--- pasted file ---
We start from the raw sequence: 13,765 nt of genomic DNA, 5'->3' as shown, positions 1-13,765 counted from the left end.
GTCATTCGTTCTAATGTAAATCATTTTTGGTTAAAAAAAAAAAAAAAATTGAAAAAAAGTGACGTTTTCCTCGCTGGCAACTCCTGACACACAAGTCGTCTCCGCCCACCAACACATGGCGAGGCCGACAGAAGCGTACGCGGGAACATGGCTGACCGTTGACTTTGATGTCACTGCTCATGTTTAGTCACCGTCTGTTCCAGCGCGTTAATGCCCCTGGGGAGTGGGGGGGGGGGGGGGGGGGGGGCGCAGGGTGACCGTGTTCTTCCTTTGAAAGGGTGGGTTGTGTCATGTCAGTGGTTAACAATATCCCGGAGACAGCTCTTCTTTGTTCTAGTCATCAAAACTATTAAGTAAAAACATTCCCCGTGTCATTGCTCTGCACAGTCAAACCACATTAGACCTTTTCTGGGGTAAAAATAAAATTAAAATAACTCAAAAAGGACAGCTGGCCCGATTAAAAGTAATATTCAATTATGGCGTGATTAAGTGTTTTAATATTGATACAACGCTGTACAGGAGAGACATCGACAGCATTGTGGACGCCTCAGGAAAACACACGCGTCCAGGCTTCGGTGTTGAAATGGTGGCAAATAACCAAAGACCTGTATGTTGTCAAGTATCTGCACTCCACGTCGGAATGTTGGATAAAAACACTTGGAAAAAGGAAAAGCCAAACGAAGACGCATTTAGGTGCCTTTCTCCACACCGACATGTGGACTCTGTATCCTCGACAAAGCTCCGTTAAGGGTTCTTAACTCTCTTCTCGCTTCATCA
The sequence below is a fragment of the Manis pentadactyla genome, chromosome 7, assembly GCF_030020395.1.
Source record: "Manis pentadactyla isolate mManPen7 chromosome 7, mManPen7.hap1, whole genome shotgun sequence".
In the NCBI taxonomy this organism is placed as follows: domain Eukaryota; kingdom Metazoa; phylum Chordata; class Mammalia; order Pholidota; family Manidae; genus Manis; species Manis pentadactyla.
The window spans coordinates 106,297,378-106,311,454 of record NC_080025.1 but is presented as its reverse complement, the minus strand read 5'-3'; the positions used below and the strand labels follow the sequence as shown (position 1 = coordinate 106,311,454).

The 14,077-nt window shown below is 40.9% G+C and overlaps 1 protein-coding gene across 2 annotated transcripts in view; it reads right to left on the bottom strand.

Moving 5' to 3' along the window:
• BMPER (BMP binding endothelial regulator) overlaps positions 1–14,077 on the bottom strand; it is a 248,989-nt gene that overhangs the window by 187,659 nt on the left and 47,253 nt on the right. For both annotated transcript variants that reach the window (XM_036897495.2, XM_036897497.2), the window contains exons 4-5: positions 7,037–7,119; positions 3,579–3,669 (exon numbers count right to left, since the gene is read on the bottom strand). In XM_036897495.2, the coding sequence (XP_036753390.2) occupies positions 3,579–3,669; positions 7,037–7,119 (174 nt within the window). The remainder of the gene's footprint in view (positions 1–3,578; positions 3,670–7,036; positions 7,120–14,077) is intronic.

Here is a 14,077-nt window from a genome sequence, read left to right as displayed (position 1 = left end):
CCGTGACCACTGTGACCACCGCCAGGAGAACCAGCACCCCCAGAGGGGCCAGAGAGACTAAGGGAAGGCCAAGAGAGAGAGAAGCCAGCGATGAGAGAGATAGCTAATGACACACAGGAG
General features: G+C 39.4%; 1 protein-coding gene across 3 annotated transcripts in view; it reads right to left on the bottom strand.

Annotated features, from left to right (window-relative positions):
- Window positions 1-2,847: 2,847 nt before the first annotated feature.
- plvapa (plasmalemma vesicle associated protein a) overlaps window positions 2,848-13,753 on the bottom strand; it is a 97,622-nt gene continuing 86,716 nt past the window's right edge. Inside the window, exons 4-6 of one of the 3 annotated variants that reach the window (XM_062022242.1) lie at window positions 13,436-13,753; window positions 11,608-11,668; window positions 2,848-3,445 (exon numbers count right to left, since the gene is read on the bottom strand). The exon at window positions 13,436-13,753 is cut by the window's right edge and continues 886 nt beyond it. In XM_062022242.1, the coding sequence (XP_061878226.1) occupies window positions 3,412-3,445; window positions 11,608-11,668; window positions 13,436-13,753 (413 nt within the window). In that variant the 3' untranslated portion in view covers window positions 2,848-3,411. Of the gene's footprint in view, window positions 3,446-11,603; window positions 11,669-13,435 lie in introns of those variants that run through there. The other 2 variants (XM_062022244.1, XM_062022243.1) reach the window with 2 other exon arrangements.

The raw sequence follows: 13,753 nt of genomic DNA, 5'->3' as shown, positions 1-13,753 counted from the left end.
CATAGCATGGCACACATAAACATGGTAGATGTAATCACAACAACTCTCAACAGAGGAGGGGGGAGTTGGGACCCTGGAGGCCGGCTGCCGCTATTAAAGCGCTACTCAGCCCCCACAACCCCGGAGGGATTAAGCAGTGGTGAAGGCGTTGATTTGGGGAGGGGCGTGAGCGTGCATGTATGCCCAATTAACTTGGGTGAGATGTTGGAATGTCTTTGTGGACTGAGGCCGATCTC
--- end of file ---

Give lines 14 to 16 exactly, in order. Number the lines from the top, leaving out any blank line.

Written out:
- Window positions 1-2,847: 2,847 nt before the first annotated feature.
- plvapa (plasmalemma vesicle associated protein a) overlaps window positions 2,848-13,753 on the bottom strand; it is a 97,622-nt gene continuing 86,716 nt past the window's right edge. Inside the window, exons 4-6 of one of the 3 annotated variants that reach the window (XM_062022242.1) lie at window positions 13,436-13,753; window positions 11,608-11,668; window positions 2,848-3,445 (exon numbers count right to left, since the gene is read on the bottom strand). The exon at window positions 13,436-13,753 is cut by the window's right edge and continues 886 nt beyond it. In XM_062022242.1, the coding sequence (XP_061878226.1) occupies window positions 3,412-3,445; window positions 11,608-11,668; window positions 13,436-13,753 (413 nt within the window). In that variant the 3' untranslated portion in view covers window positions 2,848-3,411. Of the gene's footprint in view, window positions 3,446-11,603; window positions 11,669-13,435 lie in introns of those variants that run through there. The other 2 variants (XM_062022244.1, XM_062022243.1) reach the window with 2 other exon arrangements.

The raw sequence follows: 13,753 nt of genomic DNA, 5'->3' as shown, positions 1-13,753 counted from the left end.